Daily Prompt: Longing for Gravity
You are on a mission to Mars. Because of the length of of the journey, you will never be able to return to Earth. What about our blue planet will you miss the most?
(Thank you for the wonderful prompt suggestion, K. Renae P.!)
This is the beginning of a short story. It’s intended to be a speculative fiction piece, probably in the 7-10K range. I would love your feedback if you care to give it. This is just a draft based off of the above prompt from The Daily Post.
Journey to Earth
Day One: January 5, 2075
I can hear the jets increase, feel the landing gear extend, and grit my teeth. Landings are always the worst when I fly. My seat jerks and wobbles as we settle on the surface with a thud. I look out the window. My first thought is “What the hell was I thinking leaving Earth for this place?”
Six months ago, the head of NASA sat down in my cozy living room, full of bookshelves of books (many of which were written by me), knick-knacks and pictures of my children, and suggested I take the “trip of a lifetime”. I guess I should have read the fine print a little closer. They were looking for writers and journalists to document a trip to Mars. Since I am an award winning novelist and Pulitzer prize winning journalist, my name was somewhere at the top of the list. For all I know it was at the top of the list. I didn’t think to ask.
I knew flattery and my ego would be my downfall one day. It looks like that day has come.
The deal NASA offered was this. My family would be taken care of for as long as they lived, by the government, in exchange for my services. What I didn’t realize was the reason for the journey in the first place. That I found out about from the scientists on the mission. They did a good job of keeping us isolated from one another by using Secret Service handlers.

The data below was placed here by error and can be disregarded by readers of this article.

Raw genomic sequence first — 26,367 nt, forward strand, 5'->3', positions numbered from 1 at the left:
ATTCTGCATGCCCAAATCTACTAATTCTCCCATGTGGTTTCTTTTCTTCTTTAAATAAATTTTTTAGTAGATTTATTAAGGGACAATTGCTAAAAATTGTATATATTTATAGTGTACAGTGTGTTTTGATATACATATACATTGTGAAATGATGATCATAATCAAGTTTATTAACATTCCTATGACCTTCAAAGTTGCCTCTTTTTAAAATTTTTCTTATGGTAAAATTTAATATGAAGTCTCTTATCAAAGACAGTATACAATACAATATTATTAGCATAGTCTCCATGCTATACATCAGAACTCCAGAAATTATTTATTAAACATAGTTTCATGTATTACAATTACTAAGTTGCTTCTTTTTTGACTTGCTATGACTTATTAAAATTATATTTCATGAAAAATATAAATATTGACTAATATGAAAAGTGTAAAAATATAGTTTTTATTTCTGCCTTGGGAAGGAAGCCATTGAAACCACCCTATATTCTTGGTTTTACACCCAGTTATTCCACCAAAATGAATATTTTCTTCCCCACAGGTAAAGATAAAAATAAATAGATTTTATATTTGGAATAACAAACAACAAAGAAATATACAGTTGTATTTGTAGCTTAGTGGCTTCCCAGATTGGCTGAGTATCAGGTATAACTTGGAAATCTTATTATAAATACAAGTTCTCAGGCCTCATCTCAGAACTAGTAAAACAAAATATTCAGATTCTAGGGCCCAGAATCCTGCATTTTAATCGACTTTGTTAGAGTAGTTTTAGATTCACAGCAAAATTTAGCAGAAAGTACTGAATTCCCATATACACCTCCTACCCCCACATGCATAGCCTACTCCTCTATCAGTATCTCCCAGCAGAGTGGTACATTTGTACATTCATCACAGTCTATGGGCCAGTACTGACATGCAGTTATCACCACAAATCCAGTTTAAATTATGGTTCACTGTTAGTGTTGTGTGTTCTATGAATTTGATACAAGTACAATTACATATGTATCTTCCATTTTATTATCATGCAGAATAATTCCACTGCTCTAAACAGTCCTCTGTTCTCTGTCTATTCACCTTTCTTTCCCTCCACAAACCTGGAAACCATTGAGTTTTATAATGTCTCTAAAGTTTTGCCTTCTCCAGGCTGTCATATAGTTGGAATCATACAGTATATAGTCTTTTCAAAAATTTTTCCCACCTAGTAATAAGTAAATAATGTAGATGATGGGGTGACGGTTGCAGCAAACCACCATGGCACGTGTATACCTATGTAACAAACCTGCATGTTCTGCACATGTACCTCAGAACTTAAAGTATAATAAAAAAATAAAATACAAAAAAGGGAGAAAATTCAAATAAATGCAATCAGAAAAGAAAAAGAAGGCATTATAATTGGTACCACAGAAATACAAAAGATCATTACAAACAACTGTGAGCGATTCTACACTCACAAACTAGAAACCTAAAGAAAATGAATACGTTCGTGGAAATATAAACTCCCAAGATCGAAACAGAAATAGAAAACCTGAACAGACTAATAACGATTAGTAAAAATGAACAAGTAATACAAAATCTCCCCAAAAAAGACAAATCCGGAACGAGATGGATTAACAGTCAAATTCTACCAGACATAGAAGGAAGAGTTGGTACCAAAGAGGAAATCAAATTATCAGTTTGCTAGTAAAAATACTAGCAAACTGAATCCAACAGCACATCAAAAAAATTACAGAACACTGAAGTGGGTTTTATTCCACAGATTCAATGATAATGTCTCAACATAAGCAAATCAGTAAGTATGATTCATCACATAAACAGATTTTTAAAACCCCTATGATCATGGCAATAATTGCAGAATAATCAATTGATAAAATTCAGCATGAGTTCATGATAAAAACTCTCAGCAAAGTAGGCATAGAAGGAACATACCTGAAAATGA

Resources on earth have reached a critical point. We have too much demand and not enough supply of all the essentials – food, water, minerals, oil. While the general population isn’t aware yet, it is only a matter of time before even the dimwitted begin to figure it out and start to panic.
In addition, super germs are decimating the population. The CDC is fighting multiple germs but they are mutating faster than scientists can come up with cures or even temporary remedies. One genius even predicted it wouldn’t be long before these germ mutations would start to change our DNA. All very hush-hush amongst the government bureaucrats.
The plan, as they told me, was to send four mega-shuttles to Mars with all the things necessary to recreate a “Big Bang” on Mars, in theory. Regular shipments by unmanned craft would continue as needed and as requested by the teams. The goal is to make the planet habitable by humans. My job is to document the program and send regular reports back to earth.
Then the lead scientist, Jonah, told me there were no plans for any of us to return to earth. Ever. All of this said very casually, while the autopilot steered us to our destination. Jonah sitting there, smugly staring out the window, arms behind his head as if everything was perfect in the world. That’s when I started screaming and punching him, which I’m sure didn’t win me any favors with the crew. They probably all think I’m psycho but I don’t care. Of course, all I was told was I would be documenting a trip to Mars. I didn’t think to ask when the trip would end.
So for now, I’ll do my duty for my country and my family, and document everything. First thing tomorrow, we have to start setting up short range communications equipment so we can communicate more easily with the other shuttles, which should have arrived at various carefully mapped points on the planet.
Day Two: January 6, 2075
Setting up the communication equipment on this planet was a pain in the ass. I imagine if it were this difficult on earth, we wouldn’t have had any of the modern day technology we enjoy, like cell phones and free wi-fi at every Starbucks. Oh, what I wouldn’t give for a decent cup of coffee!
The rock on this planet seems very dense – the scientists struggled for a long time to drill just a few inches to put in anchors for the communications equipment. They’ve also begun construction of a few greenhouses, which have to be carefully constructed in order to survive the ferocious windstorms. Watching these scientists bounce around the low gravity like psychotic slow-motion bunnies has been quite amusing all day. Glad I don’t have to do that.
To Be Continued…